2022 23 nwt micach zandee hart

Zandee-Hart leading by example

One of 11 B.C.-born players named to international competition with Canada’s National Women’s Program this summer, Micah Zandee-Hart is at the head of the West Coast push

Katie Brickman
August 19, 2022
Micah Zandee-Hart may have made history when she became the first British Columbia-born player to make Canada’s Women’s Olympic Team, but she knows she won’t be the last.

“Honestly, it’s not something I thought about until I came back from the Olympics, and everyone told me I was the first … I didn’t even realize,” she says. “I may have been the first, but I’m the first of many and I’m just holding the door open for these younger kids.”

Zandee-Hart, a 25-year-old blue-liner with Canada’s National Women’s Team has worked hard to get to where she is today. A product of Saanichton, B.C., a small community 22 kilometres from Victoria on Vancouver Island, she spent a lot of time on the ferry getting to the mainland to play hockey, meaning her family had to make sacrifices for her to play and reach her dreams.

“I always say that B.C. is a beautiful place, but our geography isn’t the best setup for hockey because there’s a lot of travel,” Zandee-Hart explains. “So, for me, ever since I was seven or eight, I started travelling for hockey. My parents spent a lot of money to get me to tournaments and camps. There wasn’t a lot of women’s hockey on the island at the time, which meant travelling a lot.”

Growing up, Zandee-Hart played with the Peninsula Minor Hockey Association, which delivers minor hockey programs for kids on the Saanich Peninsula. She played hockey with the Peninsula Eagles until she was 15 years old.

As Zandee-Hart developed her skills, she sought out opportunities to better herself and grow in the game.

Jeff Eaton leads the Advantage Hockey Group, a hockey development program for players of all ages in British Columbia. He first met Zandee-Hart as a 12-year-old when she joined a development camp he ran in Vancouver. He knew from that first meeting that she was a special person and player.

“She’s unique and special in every way,” says Eaton. “She went through the program, and even then, I knew she was different. She has this innate ability to lead and put others first. We still touch base and after every conversation, she always teaches me how to be better.”

Throughout Zandee-Hart’s career, she has been a proven winner and an elite teammate. She has won four medals, including Olympic gold in Beijing and a gold medal at the 2014 IIHF U18 Women’s World Championship. She captained Canada to silver the following year, earning all-star honours.

“Micah has such a drive to be great, but she also always focuses on her teammates and how she can bring them along with her,” Eaton says. “She plays a full game and a mature game, but off the ice, she carries herself so well. Everyone wants to be around her, and she makes people better.”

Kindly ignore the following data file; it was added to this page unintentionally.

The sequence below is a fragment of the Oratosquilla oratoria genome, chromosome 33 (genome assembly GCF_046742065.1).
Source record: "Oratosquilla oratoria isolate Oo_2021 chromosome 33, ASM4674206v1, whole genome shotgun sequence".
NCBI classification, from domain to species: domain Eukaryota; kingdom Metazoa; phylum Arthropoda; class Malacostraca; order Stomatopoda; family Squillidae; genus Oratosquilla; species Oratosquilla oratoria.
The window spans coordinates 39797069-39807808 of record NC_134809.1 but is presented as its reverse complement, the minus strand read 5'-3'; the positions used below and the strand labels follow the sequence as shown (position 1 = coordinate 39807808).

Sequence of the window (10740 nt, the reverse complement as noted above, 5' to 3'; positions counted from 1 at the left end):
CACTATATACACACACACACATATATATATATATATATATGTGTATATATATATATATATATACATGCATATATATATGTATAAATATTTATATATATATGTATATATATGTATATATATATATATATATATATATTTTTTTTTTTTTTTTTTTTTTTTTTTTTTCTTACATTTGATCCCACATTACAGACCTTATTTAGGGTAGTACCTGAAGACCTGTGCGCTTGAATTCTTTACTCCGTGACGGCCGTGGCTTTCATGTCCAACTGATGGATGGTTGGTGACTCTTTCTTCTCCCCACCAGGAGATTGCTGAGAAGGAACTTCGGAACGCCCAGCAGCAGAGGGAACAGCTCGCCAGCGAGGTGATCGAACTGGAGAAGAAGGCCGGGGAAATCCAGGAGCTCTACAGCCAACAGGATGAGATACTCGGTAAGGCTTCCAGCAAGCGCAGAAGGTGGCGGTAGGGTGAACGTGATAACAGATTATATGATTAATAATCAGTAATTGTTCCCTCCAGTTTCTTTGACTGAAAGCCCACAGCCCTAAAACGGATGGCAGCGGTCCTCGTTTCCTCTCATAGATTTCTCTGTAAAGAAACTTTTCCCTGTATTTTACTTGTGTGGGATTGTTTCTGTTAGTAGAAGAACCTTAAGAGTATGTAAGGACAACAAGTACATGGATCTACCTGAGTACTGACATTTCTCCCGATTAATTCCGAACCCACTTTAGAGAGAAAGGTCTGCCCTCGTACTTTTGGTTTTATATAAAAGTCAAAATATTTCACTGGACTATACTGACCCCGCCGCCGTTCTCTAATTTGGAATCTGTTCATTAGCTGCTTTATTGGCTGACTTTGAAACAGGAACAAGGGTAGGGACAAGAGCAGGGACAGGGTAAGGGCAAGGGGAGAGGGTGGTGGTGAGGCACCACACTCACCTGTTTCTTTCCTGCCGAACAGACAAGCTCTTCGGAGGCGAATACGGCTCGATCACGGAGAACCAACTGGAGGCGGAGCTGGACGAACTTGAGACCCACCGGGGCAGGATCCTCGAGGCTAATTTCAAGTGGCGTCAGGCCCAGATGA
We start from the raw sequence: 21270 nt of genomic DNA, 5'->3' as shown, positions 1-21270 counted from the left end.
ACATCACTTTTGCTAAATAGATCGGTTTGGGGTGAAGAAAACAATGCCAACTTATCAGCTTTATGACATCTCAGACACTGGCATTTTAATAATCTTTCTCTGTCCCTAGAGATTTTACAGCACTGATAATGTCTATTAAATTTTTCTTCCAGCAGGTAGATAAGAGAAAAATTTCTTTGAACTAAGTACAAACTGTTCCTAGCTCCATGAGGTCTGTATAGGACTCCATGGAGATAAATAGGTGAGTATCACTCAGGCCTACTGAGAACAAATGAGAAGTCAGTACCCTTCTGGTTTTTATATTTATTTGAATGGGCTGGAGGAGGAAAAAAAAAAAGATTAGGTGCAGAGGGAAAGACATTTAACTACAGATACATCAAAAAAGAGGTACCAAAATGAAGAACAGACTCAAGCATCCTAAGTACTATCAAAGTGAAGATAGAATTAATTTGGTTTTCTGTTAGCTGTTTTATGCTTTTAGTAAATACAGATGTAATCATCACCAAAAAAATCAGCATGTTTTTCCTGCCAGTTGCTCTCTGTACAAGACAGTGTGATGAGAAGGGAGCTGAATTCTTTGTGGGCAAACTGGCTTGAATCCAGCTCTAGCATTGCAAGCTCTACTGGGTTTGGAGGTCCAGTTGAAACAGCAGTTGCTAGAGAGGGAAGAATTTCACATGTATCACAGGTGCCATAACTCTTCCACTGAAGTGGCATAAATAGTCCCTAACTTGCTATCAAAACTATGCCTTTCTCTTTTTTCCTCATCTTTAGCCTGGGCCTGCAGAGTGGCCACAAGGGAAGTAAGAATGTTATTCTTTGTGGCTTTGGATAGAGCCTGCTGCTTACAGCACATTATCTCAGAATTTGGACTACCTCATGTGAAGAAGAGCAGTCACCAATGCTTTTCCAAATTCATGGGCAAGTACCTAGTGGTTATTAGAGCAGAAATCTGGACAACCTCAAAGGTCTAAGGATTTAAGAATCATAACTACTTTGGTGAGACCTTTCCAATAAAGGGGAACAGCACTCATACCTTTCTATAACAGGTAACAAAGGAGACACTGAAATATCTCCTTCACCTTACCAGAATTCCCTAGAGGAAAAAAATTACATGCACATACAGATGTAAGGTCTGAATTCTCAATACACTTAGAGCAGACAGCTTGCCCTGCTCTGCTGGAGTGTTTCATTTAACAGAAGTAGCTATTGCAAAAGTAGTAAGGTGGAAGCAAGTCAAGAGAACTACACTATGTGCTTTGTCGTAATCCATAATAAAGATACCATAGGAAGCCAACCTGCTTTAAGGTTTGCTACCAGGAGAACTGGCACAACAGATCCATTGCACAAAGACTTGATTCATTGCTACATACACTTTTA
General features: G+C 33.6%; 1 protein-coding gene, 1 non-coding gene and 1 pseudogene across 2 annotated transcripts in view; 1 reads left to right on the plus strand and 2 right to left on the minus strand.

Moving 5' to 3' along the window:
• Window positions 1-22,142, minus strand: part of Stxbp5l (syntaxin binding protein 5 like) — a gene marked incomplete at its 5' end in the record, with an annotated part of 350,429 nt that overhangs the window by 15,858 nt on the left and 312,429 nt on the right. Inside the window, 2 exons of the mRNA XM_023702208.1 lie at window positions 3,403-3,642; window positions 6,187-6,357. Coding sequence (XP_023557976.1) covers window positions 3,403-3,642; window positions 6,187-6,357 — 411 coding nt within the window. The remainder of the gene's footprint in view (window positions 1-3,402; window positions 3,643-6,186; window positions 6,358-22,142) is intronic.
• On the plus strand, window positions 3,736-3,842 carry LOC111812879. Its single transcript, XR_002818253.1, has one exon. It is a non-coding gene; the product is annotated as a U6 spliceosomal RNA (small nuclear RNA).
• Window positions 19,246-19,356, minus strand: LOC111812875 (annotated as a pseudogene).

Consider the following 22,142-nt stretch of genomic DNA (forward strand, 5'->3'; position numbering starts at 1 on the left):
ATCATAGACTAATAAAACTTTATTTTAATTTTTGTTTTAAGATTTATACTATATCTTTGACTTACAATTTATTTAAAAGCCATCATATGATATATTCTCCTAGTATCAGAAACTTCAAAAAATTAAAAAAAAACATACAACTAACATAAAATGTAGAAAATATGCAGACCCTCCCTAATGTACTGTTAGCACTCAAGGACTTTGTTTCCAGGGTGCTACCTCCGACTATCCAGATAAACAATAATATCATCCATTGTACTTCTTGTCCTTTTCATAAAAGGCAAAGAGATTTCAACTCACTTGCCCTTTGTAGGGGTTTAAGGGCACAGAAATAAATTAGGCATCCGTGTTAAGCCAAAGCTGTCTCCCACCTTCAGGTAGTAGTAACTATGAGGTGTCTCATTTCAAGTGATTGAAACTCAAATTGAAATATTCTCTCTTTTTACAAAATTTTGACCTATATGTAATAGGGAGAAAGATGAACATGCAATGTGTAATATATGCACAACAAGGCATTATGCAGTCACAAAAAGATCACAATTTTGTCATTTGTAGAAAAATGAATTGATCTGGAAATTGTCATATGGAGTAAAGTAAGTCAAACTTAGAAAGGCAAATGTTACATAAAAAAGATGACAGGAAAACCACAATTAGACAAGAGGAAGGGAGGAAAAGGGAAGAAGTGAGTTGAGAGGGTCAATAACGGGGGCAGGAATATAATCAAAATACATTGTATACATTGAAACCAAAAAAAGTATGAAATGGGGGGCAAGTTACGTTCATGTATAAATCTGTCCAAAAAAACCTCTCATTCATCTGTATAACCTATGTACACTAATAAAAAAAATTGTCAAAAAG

After basking in the glow of the Olympic gold (and the world title Canada claimed a year ago in Calgary), Zandee-Hart went back to work this summer. She was one of 142 invitees to the BFL National Women’s Program SummerShowcase, and one of 15 to come from B.C. – the most ever.

Of the other 14, 10 earned the right to wear the Maple Leaf in international competition. Sarah Potomak joins Zandee-Hart at the 2022 IIHF Women’s World Championship, six are a part of Canada’s National Women’sDevelopment Team for its three-game series against the United States (Anne Cherkowski, Jennifer Gardiner, Rylind MacKinnon, Sarah Paul, Amy Potomak, Sara Swiderski) and three made Canada’s National Women’s Under-18 Team for its set against the Americans (Jordan Baxter, Morgan Jackson and Jaimee Spring).

“Now that I have these other girls that are from the province as well, I just have so much pride and I follow all their careers and I want them to do well,” Zandee-Hart says. “I want us to have more B.C. players because I see the skill and I see how our B.C. team is doing at the U18 level at nationals, at Canada Winter Games, and I’m just so excited for what’s to come. To have a few more B.C. flags on that roster I think would be pretty special.”

Eaton believes that having a player like Zandee-Hart accomplish what she has in her career is helping build interest and growth in the game among younger generations.

“She gives a spotlight we’ve never had. Micah shares her experience with the youth and showed how she got there,” he says. “We’ve had a lot of good players come out of B.C. in the last 10 years and Micah must have helped with that based on her stature and experience.”

For more information:

Esther Madziya
Manager, Communications
Hockey Canada

(403) 284-6484 

[email protected] 

Spencer Sharkey
Manager, Communications
Hockey Canada

(403) 777-4567

[email protected]

Jeremy Knight
Manager, Corporate Communications
Hockey Canada

(647) 251-9738

[email protected]

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